Top Ten IT Trends of 2013—Wrap-up
by Hu Yoshida on Jan 18, 2013
Over the past few weeks I have been posting some trends that I expect to see in 2013. I am interested in any IT industry trends that you might expect to see. While some might point to big data as a trend, I view it more as an environment that will drive more specific trends. Below is a summary of my top ten trends with links to previous posts.
The cost of storage hardware (CAPEX) is trending upwards, becoming a greater share of TCO(Total Cost of Ownership).
The acquisition of storage will begin to change from a CAPEX model, where we buy capacity upfront for the next 4 to 5 years and depreciate it over that period, to an OPEX, pay as you go, on-demand, acquisition model.
More attention will be focused on the uncontrolled growth of replicas, and the need for life cycle management tools like active archives to reduce or eliminate the impact of replicas on TCO.
New flash controllers with advanced processor capabilities will improve the durability, performance, capacity and cost of MLC flash so that it will be competitive with high-performance hard disk drives and replace current enterprise solid-state drives.
A new class of entry-enterprise storage systems with global cache supporting multiple processor cores will bring relief to midrange, scale up, virtual server environments where traditional dual controllers have run out of gas.
Standard file systems with rigid Inode structures will give way to object-based file systems in order to meet the high capacity requirements of unstructured data.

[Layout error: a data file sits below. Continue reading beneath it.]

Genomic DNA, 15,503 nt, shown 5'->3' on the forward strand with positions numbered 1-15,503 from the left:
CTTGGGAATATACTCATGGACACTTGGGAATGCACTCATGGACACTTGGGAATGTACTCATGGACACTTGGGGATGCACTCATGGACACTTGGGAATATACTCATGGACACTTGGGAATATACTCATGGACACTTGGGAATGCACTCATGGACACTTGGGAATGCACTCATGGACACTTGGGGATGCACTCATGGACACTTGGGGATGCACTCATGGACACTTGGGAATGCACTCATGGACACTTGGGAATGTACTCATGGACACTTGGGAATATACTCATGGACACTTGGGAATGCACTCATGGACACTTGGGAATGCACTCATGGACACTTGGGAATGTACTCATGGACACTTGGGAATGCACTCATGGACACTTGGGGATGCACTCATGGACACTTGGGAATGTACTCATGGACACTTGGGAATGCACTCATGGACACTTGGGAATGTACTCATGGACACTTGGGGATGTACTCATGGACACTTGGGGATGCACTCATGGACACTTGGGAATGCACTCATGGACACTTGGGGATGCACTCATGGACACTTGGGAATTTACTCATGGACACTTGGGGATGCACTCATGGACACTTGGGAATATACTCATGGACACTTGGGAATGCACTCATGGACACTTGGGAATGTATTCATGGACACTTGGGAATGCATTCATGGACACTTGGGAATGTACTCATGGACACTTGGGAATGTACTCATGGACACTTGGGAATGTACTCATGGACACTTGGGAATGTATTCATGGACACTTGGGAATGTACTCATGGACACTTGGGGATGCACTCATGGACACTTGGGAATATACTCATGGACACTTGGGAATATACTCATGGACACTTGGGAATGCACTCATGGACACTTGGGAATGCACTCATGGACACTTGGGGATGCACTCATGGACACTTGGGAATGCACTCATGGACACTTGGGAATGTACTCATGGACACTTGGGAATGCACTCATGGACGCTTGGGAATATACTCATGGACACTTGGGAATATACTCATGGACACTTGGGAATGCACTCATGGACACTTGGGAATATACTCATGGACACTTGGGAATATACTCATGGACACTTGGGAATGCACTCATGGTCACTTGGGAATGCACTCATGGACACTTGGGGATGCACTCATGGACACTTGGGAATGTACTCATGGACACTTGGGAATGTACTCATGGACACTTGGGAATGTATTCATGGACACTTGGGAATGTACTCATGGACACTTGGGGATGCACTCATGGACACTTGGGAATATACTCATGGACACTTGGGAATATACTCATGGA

The use of content platforms for data archives and data sharing will accelerate as users try to reduce the cost of replication and the sharing of information from different applications.
Storage controllers will be enhanced with advanced processors and hardware assist ASICs to address increasingly complex workloads and higher throughputs.
The adoption of mobile devices will increase productivity and innovation but will require a secure, content anywhere platform for data sharing.
Certified, pre-configured and pre-tested converged solutions will gain traction, but will require a unified management and orchestration interface.
Please let me know your opinion, I would like to hear whether you agree or disagree with these trends.
Comments (2 )
Two more emerging trends:
Currently most of the storage Control Units are based on the same technology as the servers; multi core Intel chips. In fact the multi core is used much more effectively is storage CU than in servers. Multicore technology and server virtualization bring some other developments to watch such as the Virtual SAN Appliances (VSAs)* or VNAS** and embedded application on storage control units. The first emulates the server as storage CU, the second using storage CU for applications in Virtual partition or native. Examples :
Remote replication (RecoverPoint on VMAX 40K, 20K), Drive Encryption – EMC, HDS, IBM high-end subsystems, Real-time Compression to IBM Storwize V7000, SVC
Future usage of integrated applications:
Server-less, LAN less backup
*LeftHand Networks pioneered, evolved as HPs StoreVirtual (VSA), NetApp, OnApp, Nexenta, StorMagic, Mellanox Storage Accelerator VSA product accessed over Ethernet or InfiniBand supports DAS & SAN
** Houston, Texas-based SoftNAS start-up
Great point Josh. Multicore processors open up a lot of opportunities for storage services. They can also be augmented by hardware in the form of FPGAs and ASICs to offload some of the workload like data movement, encryption, and even file systems like the Silicon FS in our HNAS product.